In case you don’t know, Bols is European Liqueur company famous for making several flavors of alcohol  see link here. They could be compared with the brand Dekuyper, whose fame sadly is related to their Pucker line of sour sweet mixing liquids. Bols I found to be a slighter cheaper and superior tasting product. I would be amazed if some of the local shops started carrying this brand as a replacement for the aforementioned liquid peril.

Don’t forget to practice. These drinks are best if they are prepared slowly and carefully and it is not always easy. It takes some time to get used to pouring things at the speed as to not mix them together, till they get in your tummy.



This is probably one of the most beloved game titles of all time and will continue to, bring out the creative urge in people, even if the vehicle or medium in this case are thirst quenching beverages. The fabulous Scrollbar has assembled yet another bang up collection of mixers that can transport you to nostalgic mess. But as in the list before, without the proper access to some of the more exotic Bols flavor selections you may not have a full bar ready to go. In fact, I would recommend that any of you out there thinking about using these drink recipes please try to find common threads. Don’t buy everything on the list. Pick out 3 – 4 drinks you like and see if you can line up all the ingredients so that you don’t waste all of your money turning your basement into a part time nerd bar.



I think it is safe to say that Msoft could not be outdone, so they hired some professional cocktail wizard, and a great photographer, to come up with some really delicious and radically interesting drinks. And out of all of the sets this one seemed the most appealing. I think people could reasonably order these at a bar without much suspicion. The garnishes and ingredients are more refined, and there is less of syrupy texture to most of these.

The biggest disadvantage for drinks that are based purely on thick liqueurs, is the sugary density. One or Two of these is generally not to bad but after a few more, my mouth feels like leach stuck to a jaw breaker. Plus you look dumb carrying around “fruity ” looking cocktails at your favorite pub.

But all small thought aside these are really wonderful drinks that everyone can enjoy and they look really amazing. I recommend giving these a spin to freshen up the ol cocktail bar.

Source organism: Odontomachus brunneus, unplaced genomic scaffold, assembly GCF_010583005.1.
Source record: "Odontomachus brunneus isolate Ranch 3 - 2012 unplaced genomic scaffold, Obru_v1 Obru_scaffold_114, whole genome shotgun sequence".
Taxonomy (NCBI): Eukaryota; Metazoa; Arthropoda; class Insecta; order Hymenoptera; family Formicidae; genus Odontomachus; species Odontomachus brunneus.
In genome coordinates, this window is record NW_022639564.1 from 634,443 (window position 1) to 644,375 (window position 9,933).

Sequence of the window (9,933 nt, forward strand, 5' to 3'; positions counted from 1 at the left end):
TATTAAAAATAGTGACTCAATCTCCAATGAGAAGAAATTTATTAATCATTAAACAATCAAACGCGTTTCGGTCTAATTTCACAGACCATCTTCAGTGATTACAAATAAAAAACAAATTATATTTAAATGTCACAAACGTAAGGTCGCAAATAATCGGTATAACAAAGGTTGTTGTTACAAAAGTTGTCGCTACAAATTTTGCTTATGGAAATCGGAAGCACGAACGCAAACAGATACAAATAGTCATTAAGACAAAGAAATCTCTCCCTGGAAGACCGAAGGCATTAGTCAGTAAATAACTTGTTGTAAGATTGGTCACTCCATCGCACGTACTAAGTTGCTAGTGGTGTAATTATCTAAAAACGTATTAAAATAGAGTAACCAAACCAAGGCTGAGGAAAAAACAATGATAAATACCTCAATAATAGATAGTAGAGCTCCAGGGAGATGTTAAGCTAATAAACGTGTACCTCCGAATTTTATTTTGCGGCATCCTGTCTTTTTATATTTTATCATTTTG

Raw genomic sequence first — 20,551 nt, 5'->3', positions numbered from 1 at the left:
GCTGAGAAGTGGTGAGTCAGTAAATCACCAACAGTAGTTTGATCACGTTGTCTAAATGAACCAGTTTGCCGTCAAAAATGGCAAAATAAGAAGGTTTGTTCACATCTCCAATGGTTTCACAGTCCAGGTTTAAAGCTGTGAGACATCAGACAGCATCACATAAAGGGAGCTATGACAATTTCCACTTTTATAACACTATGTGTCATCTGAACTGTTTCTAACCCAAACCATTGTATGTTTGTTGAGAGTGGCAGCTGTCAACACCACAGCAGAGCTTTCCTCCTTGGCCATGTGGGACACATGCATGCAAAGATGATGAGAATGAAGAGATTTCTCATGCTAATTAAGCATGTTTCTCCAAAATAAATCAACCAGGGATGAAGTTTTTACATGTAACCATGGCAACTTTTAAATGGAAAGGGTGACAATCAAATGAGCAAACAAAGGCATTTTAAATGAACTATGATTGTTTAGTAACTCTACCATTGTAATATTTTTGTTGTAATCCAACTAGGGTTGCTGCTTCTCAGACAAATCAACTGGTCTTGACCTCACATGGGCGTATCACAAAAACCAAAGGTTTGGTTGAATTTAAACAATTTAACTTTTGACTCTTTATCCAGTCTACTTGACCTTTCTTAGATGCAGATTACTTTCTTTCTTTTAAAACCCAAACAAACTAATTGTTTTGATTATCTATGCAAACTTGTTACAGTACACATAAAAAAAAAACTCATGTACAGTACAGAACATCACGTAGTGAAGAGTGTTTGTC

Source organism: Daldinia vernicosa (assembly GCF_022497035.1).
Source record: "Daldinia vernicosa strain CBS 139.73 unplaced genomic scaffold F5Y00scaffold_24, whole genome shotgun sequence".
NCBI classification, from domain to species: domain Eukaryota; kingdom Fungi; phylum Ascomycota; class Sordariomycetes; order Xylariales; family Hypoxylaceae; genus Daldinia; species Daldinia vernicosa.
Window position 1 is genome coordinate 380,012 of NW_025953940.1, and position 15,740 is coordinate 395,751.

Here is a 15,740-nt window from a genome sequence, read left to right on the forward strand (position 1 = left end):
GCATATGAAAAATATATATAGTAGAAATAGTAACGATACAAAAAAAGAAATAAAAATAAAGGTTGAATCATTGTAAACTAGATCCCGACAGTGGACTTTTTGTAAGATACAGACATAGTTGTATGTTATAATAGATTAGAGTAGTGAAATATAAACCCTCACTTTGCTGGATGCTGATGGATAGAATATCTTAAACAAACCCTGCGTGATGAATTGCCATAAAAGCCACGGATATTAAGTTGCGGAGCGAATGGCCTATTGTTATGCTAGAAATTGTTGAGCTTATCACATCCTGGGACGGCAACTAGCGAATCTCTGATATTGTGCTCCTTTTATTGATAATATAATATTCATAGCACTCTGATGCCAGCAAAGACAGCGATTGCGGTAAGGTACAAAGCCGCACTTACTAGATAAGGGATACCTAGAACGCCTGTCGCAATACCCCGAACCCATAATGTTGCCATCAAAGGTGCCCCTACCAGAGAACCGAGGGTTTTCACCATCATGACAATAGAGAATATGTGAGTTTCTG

Thanks for playing,


Apple Pie the way it should be

Apple pie is without a doubt a keystone in the structure of American cuisine or at least what we identify with as Americans. And I am not talking about that strumpet Sara Lee’s take and bake nonsense. I mean real PIE. Like mom cut all the damn apples herself and soaked them in water with a little bit of lemon juice so that the flesh of the sweet little morsels doesn’t brown, HOME MADE PIE!

Anybody who comes around you with one of those pre-made frozen pie treats should immediately be shown the nearest exit and rebuked for their blind betrayal to the all amazing art of pie making. A craft not unlike wood working or steel smiting. Not often seen due to the technical skill required to complete the job at any high level of proficiency. Any of you who have ever tried to roll out a pie crust know exactly what I am referring to. The flour, the cracking, the tears, the success. If you don’t believe me try it. Or don’t, cowardly tromp your way to the super market and purchase the simplest take and bake crust you can and fill the thing with Apple preserves. Philistine.

Luckily for me, and the people who have had the honor of tasting it, I have a family of dedicated and skilled pie makers that simply confound mere skill and elevate the craft to that of the divine. But they have gone through the phases of traditional and non-traditional styles in their preparation.


Exhibit A – The crossed top dough is often displayed as a staple of the stereotypical American pastry, however I am not a big fan of this version for a couple of reasons. First, I hate breaking through those damn strips of dough to get to where I am going. Those bands can often be a real hindrance to the end game of tasting the warm delicious insides. And Secondly, this part of the production process requires a great deal of care and finesse on the part of the baker. Especially at high altitudes, it can be quite difficult to ge the desired baking texture to emerge.


Exhibit B – The covered top. This is like the previous example a complete nuesence and should be thrown out of the books altogether. How is one to know what lies beneath the crust. I am a pie snob after all and I want to see the damn filling before I make any rash decisions regarding my consumption of said treat. Also, the magma like temperature that the filling holds after baking will teach you a lesson about being over eager if you do not respect the cooling process.

Exhibit C – The crumbled top (or as I have seen called “Dutch Apple Pie”). This is my favorite method of preparation and delivery. It is like the happy hybrid love child of an Apple Crumble and an Apple Pie. The delectable Granny Smiths covered in a sprinkling of Cinnamon Sugar and Butter, could not provide a better amplification or compliment to the dish. Having grown up on this brand of baking for years I admit to my personal bias.

Certainly there is not a bad apple pie, but in terms of texture and taste I have to say that my wife’s crumbled top pies are the most delectable.

Enjoy your pastries America,